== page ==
both concepts along the following main lines 1 their binary linear narrative

Both concepts along the following main lines 1 their

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both concepts along the following main lines: (1) their binary linear narrative constructs an unrealistically neat demarcation between ‘good’ and ‘bad’; (2) both conceal more than they reveal; and (3) both represent instances of the modern epistemology of the centre. The first problem that analysing environmental law through this binary produces is that it lacks critical purchase, even though it simplifies an analytically complex situation, and hence makes this complexity intelligible and tractable. The binary in fact situates environmental law along a polarity that is unrealistically linear and dichotomous. 54 Imagining environmental law along a linear path progressing from darkness to enlightenment, from ‘traditional’ anthropocentrism to ‘modern’ ecocentrism55 whereby the two concepts stand in a relation of ‘paradigmatic dichotomy’, 56 fail s to capture – and this is my central argument – the highly complex, non-linear, and irreducibly genealogical field of discourse and practice that environmental law is .57 Secondly, both concepts in the binary conceal as much as – or indeed more – than they reveal . Anthropocentrism , while purportedly referring to an undifferentiated global humanity, operates as an exclusionary mechanism. Anthropocentric law , in its imbrication with capitalism,58 traverses humanity and selects only certain human beings as the beneficiaries of current regimes of ecological accumulation .59 As some critical (legal and non-legal) scholarship60 has begun to emphasize, anthropocentrism , with its undifferentiated reference to humanity or mankind, masks the very differentiated realities within which human individuals and communities live . Indeed, as Anna Grear explains cogently and at length,61 the Anthropos set up as the universal representation of humanity is ‘far removed from [referring to] human beings in any rich and inclusive sense’, 62 and is rather a placeholder for a very narrow instantiation of ‘the human being’. Anthropocentrism , on this view, refers to a particular subset of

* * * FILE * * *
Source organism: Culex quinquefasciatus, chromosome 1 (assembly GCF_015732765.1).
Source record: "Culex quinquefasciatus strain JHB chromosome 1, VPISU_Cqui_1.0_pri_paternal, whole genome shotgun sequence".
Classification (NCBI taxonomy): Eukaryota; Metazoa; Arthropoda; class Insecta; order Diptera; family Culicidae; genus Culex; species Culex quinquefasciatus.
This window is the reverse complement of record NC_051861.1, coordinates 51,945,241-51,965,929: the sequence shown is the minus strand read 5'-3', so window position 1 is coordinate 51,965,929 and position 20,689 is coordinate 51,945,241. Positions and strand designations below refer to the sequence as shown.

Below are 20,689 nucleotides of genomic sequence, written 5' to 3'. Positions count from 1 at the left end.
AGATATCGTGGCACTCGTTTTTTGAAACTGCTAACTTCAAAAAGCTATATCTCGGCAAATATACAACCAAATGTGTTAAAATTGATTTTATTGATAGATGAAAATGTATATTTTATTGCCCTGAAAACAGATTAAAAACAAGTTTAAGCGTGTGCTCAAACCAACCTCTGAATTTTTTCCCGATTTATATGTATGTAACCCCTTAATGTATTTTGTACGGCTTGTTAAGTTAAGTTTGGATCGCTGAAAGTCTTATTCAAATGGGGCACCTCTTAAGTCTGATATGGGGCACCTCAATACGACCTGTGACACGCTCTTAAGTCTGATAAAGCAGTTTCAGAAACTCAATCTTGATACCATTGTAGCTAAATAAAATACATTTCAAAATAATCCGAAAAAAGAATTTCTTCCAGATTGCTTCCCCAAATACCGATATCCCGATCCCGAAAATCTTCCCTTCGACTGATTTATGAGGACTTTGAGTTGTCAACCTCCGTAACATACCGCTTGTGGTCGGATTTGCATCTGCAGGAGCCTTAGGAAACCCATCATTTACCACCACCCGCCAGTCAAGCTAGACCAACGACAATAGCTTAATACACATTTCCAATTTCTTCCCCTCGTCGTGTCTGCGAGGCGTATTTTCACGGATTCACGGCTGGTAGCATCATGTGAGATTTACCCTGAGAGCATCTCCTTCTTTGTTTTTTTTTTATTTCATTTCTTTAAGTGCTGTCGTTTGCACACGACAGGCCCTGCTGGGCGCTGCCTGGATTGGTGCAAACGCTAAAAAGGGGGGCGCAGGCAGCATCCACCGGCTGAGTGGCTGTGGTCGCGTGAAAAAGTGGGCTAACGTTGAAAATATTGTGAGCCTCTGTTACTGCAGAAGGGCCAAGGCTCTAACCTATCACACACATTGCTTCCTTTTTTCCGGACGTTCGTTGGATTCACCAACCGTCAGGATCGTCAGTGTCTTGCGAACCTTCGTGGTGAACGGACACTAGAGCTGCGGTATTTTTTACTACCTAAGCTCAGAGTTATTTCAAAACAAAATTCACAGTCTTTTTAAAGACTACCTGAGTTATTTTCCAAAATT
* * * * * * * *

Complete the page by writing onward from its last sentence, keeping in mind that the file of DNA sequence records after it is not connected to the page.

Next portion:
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humanity that historically has colonized, exploited and plundered both other human communities and the non-human world, reflecting what Grear calls ‘vectors of oppression linking intra- and inter-species hierarchies’. 63 The concept of anthropocentrism conceals, in short, very specific mechanics of exclusion and power relations (operating, crucially in and through law and the rule of law)64 through which both ‘other’ humans and ecosystems are ‘systematically disadvantaged’. 65 Ecocentrism also requires ‘particular critical attention’, 66 and for at least three reasons. First, ecocentric approaches and articulations rarely problematize the otherwise problematic, unstable and contested concept of ‘nature’. 67 Secondly, and relatedly, ecocentrism’s legal trajectory remains thickly embedded within modernity, at least to the extent that ecocentrism is often associated with the ethical and legal framework of rights (eg ‘rights of nature’ 68 – but of what ‘nature’?). A rights-based strategy risks lock ing the framework of legal analysis within a cultural and legal horizon premised on a subject-object grammar and
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